Methodists in Sunbury
Second Methodist Church next to the Cemetery on N. Columbus Street, Dedicated 1901
Circuit riders brought the first Methodism to our communities. A circuit had 12 preaching places over a 100 mile trek which the preacher covered every two weeks, stopping to preach at 6 places per week on a regular schedule. Services were often held on weekdays when preacher was in your community. Some circuits had 24 preaching places, covered 200 miles and 2 riders to service the large area. All the preaching places were organized into classes which were overseen by a Class Leader. The Class Leader held Sunday services in a home, kept the group informed of the circuit rider's schedule, visited the sick, etc. If the Class became too large to meet in a home, it was divided and those multiple classes formed a Society. Eventually the Society built a church. Alexander Cummins was the Delaware Circuit Rider from 1811-1812 and was paid $113.11 for his labor.
Judge Benjamin Carpenter of Wilkes-Barre, Pennsylvania, purchased land north of future Sunbury in 1806. Documents in the courthouse show he was one of the Associate Judges of the Court of Common Pleas of Delaware County, Ohio, in 1809. Circuit riders used his barn to hold services. The barn burned in 1939 more about Judge Carpenter
In 1838 the first Methodist Church was built on North Columbus Street next to the cemetery on land owned by Allen and Catherine McLane. The deed dated December 24,1842, states the Protestant Episcopal Church and the Methodist Episcopal Church of Berkshire Township, Delaware County, Ohio, paid $100 for the site of the Methodist Meeting House. the building was constructed for $1,500. It was a single rectangular structure with windows on each side and two doors in the front which opened into the vestibule with stairs leading up to a balcony and a door opened into the sanctuary.
By 1899 it was apparent the church was in bad repair. By tearing down the old church, reusing the beams and using as much donated time, labor and materials as they could, the congregation built a new church valued of $5,000 for $3,500. Even Pastor Martin weaver donned overalls and worked with the carpenters. It is likely the second floor of the Town Hall was used as the place for worship as the building was built.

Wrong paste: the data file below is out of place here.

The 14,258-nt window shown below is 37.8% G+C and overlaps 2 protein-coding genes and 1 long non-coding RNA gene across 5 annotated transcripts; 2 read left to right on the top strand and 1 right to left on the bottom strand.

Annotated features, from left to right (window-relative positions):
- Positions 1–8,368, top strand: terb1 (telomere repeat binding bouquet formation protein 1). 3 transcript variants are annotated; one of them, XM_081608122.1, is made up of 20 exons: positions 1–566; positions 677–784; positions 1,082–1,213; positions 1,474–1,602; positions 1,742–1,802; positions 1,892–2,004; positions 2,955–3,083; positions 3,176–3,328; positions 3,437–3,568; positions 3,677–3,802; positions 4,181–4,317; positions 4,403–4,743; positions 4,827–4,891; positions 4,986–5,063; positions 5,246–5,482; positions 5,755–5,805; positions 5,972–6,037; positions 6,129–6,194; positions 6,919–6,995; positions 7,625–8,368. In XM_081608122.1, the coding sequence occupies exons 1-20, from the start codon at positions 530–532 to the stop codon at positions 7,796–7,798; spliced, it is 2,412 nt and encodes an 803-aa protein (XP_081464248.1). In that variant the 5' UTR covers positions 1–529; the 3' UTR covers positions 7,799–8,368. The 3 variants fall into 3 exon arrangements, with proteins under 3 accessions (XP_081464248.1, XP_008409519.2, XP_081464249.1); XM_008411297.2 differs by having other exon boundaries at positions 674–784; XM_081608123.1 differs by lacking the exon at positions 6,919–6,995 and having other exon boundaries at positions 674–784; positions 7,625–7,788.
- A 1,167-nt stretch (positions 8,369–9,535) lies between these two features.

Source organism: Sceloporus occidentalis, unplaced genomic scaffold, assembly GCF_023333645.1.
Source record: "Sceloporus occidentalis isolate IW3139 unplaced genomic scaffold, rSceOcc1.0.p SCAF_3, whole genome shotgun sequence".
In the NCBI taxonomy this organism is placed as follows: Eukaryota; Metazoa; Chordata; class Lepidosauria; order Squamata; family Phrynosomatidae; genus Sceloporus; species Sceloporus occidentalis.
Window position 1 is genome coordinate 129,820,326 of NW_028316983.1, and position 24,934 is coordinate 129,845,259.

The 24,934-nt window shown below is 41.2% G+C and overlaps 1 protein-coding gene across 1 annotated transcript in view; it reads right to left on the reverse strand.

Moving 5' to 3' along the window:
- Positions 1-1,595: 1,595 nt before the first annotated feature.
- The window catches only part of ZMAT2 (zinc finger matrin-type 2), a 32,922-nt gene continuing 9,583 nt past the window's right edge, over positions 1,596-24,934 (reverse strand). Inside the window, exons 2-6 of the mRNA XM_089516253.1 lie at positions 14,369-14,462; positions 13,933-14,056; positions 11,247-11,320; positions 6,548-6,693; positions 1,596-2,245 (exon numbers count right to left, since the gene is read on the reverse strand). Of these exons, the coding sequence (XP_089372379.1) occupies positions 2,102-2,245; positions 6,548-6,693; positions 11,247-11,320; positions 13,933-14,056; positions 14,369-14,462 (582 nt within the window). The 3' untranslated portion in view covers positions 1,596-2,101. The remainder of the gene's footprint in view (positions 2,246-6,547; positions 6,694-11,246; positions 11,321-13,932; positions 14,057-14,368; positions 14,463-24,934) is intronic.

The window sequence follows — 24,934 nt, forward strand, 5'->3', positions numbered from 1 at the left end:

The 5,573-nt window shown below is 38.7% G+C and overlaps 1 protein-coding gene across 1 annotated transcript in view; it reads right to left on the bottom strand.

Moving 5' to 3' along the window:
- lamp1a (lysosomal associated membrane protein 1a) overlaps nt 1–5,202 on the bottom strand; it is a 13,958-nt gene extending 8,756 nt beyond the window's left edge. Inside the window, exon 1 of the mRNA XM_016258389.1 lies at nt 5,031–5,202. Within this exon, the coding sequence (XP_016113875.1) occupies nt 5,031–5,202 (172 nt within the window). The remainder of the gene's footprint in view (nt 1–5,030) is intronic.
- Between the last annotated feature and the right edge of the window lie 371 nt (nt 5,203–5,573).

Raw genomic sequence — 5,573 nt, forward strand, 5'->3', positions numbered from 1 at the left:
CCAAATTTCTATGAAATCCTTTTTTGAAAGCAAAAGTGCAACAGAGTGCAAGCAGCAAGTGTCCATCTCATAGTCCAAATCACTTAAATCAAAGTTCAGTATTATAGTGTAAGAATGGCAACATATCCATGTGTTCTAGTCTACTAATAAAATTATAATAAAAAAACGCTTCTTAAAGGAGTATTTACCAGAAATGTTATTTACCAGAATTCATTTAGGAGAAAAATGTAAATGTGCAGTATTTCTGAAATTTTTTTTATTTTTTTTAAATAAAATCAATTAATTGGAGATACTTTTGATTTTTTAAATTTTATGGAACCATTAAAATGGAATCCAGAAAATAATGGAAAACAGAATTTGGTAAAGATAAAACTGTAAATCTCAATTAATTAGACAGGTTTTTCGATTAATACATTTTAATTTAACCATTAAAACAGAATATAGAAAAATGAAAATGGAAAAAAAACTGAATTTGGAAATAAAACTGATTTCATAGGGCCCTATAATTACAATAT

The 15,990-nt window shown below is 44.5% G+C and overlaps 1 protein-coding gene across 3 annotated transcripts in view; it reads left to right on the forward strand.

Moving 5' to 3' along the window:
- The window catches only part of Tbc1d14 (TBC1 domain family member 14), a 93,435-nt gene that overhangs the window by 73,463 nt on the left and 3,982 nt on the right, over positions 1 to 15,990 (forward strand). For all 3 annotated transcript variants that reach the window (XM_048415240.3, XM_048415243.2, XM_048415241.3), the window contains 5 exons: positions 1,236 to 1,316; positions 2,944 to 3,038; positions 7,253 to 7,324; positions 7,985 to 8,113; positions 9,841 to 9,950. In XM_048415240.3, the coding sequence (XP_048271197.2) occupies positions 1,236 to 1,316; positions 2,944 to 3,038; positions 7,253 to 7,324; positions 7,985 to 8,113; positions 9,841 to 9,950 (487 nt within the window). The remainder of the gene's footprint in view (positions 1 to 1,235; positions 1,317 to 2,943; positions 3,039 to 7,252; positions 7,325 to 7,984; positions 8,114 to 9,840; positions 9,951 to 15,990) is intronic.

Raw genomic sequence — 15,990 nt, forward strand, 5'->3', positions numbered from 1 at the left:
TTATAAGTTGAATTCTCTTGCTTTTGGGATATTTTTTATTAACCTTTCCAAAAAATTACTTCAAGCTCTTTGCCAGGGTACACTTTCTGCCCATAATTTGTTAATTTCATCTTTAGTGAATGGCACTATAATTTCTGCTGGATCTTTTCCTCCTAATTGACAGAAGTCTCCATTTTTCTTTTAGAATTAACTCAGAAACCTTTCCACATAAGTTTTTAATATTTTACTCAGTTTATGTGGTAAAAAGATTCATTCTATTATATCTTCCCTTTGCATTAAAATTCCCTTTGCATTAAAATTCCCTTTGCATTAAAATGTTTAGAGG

The Aid Society of Ladies' Aid were busy raising money for the church and helping those in need. The Spinsters' Convention was one of many events during this time.
The new church was dedicated October 6, 1901. Not only was it larger, it had stained glass windows, gas lights, a coal furnace, a large Sunday School room in the front which had folding doors into the sanctuary so it could be used for large services. At the time of dedication, there was a debt of $1800 owed on the building. Pledges after the service amounted to $1,230 and following the evening service the entire sum had been pledged. In 1906 the church was debt free.
In 1910 a parsonage was added to the minister's salary of $1,000. The same year a piano replaced the pump organ. Two years later the church acquired a new addition, "the choir room" which was planned for the women was taken over by the men - a sore point for many years among the ladies. Many years later it was turned over to the teenagers. intersection.
On January 27, 1960, Mary Ellen Miller offered the church of land extending from Prairie Run to the Route 3,and 37. Five acres were given by Russell and Mary Ellen miller and their son Paul. the remaining seven acres of the tract was purchased for $5,000. (Mrs. Sarah Giles had a life lease in the house on the property.) By December 1960 the congregation raised $2000 to go with the $3,000 grant from the Conference Board of Missions so the land was deeded to the church. Mrs. Giles died in the spring of 1964, so the church rented out the house.
Also in 1960, Mr. and Mrs. Ted Forman gave the church a lot on Baughman Street for a new parsonage, freeing up the old one to me used as a parish house and to provide additional classrooms. The new parsonage was completed for $13,000 and opened on March 5,1961.
A pot of left over sloppy joes triggered a chain reaction ending in the construction of a new church.
|Circuit Rider Statue in Washington, D.C.||
Second Methodist Church
|Acreage for New Church - 1960|
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